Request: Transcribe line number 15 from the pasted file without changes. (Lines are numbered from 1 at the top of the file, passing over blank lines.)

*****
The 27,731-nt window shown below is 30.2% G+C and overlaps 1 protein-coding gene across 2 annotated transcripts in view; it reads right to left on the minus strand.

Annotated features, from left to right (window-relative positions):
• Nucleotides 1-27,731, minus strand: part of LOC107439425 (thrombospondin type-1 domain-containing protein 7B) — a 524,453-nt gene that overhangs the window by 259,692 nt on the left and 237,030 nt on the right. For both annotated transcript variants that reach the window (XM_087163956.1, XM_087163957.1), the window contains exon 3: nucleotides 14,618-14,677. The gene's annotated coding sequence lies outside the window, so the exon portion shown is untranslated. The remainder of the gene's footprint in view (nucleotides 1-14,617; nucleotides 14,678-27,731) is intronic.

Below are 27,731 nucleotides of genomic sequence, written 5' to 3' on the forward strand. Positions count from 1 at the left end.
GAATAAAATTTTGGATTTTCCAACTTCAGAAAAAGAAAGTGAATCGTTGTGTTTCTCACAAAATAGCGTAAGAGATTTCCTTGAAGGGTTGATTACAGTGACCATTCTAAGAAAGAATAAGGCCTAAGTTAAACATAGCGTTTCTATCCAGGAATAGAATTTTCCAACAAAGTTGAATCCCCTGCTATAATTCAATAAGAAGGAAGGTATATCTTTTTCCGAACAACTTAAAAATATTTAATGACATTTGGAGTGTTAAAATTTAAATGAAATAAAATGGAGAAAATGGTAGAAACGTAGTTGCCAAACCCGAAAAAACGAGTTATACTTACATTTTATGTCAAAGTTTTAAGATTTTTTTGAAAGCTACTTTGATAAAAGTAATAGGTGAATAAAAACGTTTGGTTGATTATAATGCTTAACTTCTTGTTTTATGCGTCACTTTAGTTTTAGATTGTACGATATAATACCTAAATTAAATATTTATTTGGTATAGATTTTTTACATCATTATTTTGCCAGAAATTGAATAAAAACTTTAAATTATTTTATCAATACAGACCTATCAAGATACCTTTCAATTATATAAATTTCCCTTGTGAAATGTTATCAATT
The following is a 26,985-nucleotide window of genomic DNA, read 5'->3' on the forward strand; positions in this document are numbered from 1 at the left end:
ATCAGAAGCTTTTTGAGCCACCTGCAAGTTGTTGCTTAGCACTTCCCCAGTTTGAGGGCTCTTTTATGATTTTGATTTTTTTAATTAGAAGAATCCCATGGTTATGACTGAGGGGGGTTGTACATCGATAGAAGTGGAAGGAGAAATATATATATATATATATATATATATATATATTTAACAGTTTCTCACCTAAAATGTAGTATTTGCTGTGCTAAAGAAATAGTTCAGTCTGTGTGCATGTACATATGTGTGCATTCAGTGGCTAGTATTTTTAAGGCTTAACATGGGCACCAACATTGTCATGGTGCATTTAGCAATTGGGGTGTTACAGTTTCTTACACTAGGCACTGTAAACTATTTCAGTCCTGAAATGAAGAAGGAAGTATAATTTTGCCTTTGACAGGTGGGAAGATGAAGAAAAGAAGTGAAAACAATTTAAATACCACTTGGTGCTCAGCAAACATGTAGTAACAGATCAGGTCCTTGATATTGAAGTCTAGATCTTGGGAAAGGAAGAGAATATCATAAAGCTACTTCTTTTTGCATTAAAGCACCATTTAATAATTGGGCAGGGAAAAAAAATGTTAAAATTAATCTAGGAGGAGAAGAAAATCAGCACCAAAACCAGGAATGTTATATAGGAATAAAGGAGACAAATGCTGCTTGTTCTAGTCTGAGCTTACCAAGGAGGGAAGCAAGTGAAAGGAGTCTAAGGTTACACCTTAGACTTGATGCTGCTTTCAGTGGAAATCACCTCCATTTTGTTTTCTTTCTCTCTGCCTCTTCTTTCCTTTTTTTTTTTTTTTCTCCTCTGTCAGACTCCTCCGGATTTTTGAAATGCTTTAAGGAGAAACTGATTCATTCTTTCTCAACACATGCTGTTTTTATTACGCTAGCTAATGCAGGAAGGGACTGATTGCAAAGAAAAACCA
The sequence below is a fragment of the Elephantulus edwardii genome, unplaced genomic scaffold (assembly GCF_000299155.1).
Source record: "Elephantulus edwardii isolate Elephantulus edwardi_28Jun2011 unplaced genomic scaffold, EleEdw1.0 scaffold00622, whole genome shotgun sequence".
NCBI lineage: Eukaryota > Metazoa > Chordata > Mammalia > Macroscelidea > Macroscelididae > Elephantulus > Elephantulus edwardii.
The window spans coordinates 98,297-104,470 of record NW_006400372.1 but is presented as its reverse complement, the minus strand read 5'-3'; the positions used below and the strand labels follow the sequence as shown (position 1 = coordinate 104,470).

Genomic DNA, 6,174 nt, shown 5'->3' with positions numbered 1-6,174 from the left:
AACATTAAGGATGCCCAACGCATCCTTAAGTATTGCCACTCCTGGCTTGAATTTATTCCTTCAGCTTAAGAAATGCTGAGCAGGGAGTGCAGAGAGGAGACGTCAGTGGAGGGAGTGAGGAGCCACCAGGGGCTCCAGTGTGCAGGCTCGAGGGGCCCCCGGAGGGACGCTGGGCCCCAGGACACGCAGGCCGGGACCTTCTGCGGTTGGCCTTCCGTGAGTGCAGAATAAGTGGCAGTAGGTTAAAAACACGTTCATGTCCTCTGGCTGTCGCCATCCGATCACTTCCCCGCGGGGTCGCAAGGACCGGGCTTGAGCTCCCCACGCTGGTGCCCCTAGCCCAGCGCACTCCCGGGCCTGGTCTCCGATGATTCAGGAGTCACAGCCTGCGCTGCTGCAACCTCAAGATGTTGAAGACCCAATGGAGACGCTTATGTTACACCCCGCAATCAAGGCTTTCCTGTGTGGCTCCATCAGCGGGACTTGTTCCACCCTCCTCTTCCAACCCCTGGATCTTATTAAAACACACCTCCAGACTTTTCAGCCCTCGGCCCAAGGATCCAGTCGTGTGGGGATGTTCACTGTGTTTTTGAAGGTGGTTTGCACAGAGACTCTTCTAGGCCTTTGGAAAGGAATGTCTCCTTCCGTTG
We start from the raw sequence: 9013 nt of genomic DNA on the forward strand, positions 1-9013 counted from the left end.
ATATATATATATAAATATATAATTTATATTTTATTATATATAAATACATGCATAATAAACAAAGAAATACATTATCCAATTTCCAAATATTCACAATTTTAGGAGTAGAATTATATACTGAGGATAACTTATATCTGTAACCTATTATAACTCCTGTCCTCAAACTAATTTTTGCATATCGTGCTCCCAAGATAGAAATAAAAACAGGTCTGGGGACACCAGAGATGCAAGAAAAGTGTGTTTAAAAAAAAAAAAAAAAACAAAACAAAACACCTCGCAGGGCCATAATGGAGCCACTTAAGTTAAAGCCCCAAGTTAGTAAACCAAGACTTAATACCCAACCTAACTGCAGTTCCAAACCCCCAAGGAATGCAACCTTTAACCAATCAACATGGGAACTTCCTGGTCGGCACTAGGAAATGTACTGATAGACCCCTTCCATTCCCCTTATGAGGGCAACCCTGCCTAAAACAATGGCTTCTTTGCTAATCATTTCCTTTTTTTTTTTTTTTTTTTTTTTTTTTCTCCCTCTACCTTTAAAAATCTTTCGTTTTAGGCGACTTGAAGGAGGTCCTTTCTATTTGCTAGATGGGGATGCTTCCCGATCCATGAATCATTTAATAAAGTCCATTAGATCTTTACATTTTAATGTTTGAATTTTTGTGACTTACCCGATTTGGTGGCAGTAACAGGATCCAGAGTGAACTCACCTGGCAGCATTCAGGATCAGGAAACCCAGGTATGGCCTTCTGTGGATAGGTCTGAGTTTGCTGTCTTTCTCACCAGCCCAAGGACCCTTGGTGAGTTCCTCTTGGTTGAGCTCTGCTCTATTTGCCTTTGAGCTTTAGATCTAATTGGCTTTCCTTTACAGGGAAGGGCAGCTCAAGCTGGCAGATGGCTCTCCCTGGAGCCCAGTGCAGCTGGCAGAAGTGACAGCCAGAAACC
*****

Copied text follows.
ATATATATATATAAATATATAATTTATATTTTATTATATATAAATACATGCATAATAAACAAAGAAATACATTATCCAATTTCCAAATATTCACAATTTTAGGAGTAGAATTATATACTGAGGATAACTTATATCTGTAACCTATTATAACTCCTGTCCTCAAACTAATTTTTGCATATCGTGCTCCCAAGATAGAAATAAAAACAGGTCTGGGGACACCAGAGATGCAAGAAAAGTGTGTTTAAAAAAAAAAAAAAAAACAAAACAAAACACCTCGCAGGGCCATAATGGAGCCACTTAAGTTAAAGCCCCAAGTTAGTAAACCAAGACTTAATACCCAACCTAACTGCAGTTCCAAACCCCCAAGGAATGCAACCTTTAACCAATCAACATGGGAACTTCCTGGTCGGCACTAGGAAATGTACTGATAGACCCCTTCCATTCCCCTTATGAGGGCAACCCTGCCTAAAACAATGGCTTCTTTGCTAATCATTTCCTTTTTTTTTTTTTTTTTTTTTTTTTTTCTCCCTCTACCTTTAAAAATCTTTCGTTTTAGGCGACTTGAAGGAGGTCCTTTCTATTTGCTAGATGGGGATGCTTCCCGATCCATGAATCATTTAATAAAGTCCATTAGATCTTTACATTTTAATGTTTGAATTTTTGTGACTTACCCGATTTGGTGGCAGTAACAGGATCCAGAGTGAACTCACCTGGCAGCATTCAGGATCAGGAAACCCAGGTATGGCCTTCTGTGGATAGGTCTGAGTTTGCTGTCTTTCTCACCAGCCCAAGGACCCTTGGTGAGTTCCTCTTGGTTGAGCTCTGCTCTATTTGCCTTTGAGCTTTAGATCTAATTGGCTTTCCTTTACAGGGAAGGGCAGCTCAAGCTGGCAGATGGCTCTCCCTGGAGCCCAGTGCAGCTGGCAGAAGTGACAGCCAGAAACC